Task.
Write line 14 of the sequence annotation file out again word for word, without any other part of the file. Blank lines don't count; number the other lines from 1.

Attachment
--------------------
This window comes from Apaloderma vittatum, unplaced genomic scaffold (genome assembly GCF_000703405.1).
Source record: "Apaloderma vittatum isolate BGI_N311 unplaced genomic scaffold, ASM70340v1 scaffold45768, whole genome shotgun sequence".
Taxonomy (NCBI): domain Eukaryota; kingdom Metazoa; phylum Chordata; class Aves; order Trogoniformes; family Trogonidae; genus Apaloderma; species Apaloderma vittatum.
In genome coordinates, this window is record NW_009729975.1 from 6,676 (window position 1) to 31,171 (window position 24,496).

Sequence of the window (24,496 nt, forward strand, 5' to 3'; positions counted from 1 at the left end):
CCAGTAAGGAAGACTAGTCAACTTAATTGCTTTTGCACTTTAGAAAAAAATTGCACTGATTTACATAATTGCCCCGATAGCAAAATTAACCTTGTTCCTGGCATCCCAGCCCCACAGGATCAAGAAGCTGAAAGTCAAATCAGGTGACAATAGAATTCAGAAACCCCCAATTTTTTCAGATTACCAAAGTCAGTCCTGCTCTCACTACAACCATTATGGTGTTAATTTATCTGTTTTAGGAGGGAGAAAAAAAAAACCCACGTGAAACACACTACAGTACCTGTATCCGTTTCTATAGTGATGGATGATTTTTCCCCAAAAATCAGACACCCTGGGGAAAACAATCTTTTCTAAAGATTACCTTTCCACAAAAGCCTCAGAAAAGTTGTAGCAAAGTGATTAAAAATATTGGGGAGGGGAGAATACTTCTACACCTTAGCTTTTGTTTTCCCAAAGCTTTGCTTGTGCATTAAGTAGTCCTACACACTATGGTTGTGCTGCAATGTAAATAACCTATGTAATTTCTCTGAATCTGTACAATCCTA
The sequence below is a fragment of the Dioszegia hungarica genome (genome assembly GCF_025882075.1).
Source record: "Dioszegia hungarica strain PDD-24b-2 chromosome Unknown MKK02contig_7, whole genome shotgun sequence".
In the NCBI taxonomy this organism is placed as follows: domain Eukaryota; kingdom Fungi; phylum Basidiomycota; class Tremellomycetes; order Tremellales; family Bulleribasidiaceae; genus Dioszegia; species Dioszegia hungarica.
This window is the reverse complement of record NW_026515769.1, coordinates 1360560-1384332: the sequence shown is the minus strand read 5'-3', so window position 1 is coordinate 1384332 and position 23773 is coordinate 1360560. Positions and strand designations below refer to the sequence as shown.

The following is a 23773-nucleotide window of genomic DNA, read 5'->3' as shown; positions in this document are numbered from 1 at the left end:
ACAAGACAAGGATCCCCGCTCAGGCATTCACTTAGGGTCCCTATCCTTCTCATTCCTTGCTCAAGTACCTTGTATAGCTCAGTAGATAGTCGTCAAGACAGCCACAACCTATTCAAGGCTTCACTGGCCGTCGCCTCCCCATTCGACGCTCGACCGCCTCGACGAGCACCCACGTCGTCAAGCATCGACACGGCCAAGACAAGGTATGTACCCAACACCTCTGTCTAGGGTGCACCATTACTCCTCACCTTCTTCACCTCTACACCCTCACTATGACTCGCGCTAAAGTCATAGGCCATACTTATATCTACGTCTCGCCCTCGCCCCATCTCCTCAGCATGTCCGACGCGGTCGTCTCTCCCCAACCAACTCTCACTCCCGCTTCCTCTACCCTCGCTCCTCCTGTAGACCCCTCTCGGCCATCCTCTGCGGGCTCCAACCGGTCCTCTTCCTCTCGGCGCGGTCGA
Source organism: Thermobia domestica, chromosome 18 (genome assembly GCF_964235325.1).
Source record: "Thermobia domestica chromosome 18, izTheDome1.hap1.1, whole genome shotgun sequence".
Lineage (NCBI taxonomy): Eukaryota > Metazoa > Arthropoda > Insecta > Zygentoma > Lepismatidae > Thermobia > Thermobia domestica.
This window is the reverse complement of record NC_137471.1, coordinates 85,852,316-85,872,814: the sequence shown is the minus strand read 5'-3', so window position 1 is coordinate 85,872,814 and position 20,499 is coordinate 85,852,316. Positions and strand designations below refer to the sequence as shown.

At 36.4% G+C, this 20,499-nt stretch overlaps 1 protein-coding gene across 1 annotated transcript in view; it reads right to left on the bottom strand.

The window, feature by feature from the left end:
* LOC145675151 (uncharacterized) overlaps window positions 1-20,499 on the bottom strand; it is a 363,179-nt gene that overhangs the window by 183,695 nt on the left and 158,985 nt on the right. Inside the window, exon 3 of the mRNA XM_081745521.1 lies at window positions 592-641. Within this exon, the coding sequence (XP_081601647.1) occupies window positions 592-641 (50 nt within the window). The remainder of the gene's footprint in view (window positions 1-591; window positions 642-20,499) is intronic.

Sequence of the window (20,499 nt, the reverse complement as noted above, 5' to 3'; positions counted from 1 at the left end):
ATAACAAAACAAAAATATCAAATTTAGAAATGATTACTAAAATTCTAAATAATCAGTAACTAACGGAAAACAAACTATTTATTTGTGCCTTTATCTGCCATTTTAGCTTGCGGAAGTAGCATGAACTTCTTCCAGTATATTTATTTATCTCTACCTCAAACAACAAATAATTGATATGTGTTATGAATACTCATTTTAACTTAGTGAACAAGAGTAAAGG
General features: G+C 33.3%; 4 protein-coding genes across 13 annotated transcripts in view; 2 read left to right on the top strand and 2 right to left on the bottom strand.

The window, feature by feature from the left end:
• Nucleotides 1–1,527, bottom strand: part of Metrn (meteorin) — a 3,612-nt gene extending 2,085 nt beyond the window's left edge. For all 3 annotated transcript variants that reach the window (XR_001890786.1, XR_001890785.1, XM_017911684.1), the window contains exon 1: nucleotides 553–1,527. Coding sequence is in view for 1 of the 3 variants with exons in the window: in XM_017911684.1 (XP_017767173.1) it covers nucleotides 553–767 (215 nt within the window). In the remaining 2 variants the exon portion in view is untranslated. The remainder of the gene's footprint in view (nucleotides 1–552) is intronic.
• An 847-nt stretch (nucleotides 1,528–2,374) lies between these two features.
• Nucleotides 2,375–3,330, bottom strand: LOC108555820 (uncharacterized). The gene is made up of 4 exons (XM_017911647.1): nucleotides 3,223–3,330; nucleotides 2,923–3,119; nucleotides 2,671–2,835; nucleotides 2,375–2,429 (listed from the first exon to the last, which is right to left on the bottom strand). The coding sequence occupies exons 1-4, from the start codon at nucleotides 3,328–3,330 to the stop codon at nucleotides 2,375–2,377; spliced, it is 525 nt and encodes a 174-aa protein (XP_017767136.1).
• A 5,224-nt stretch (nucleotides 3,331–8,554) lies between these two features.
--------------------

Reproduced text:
Source record: "Thermobia domestica chromosome 18, izTheDome1.hap1.1, whole genome shotgun sequence".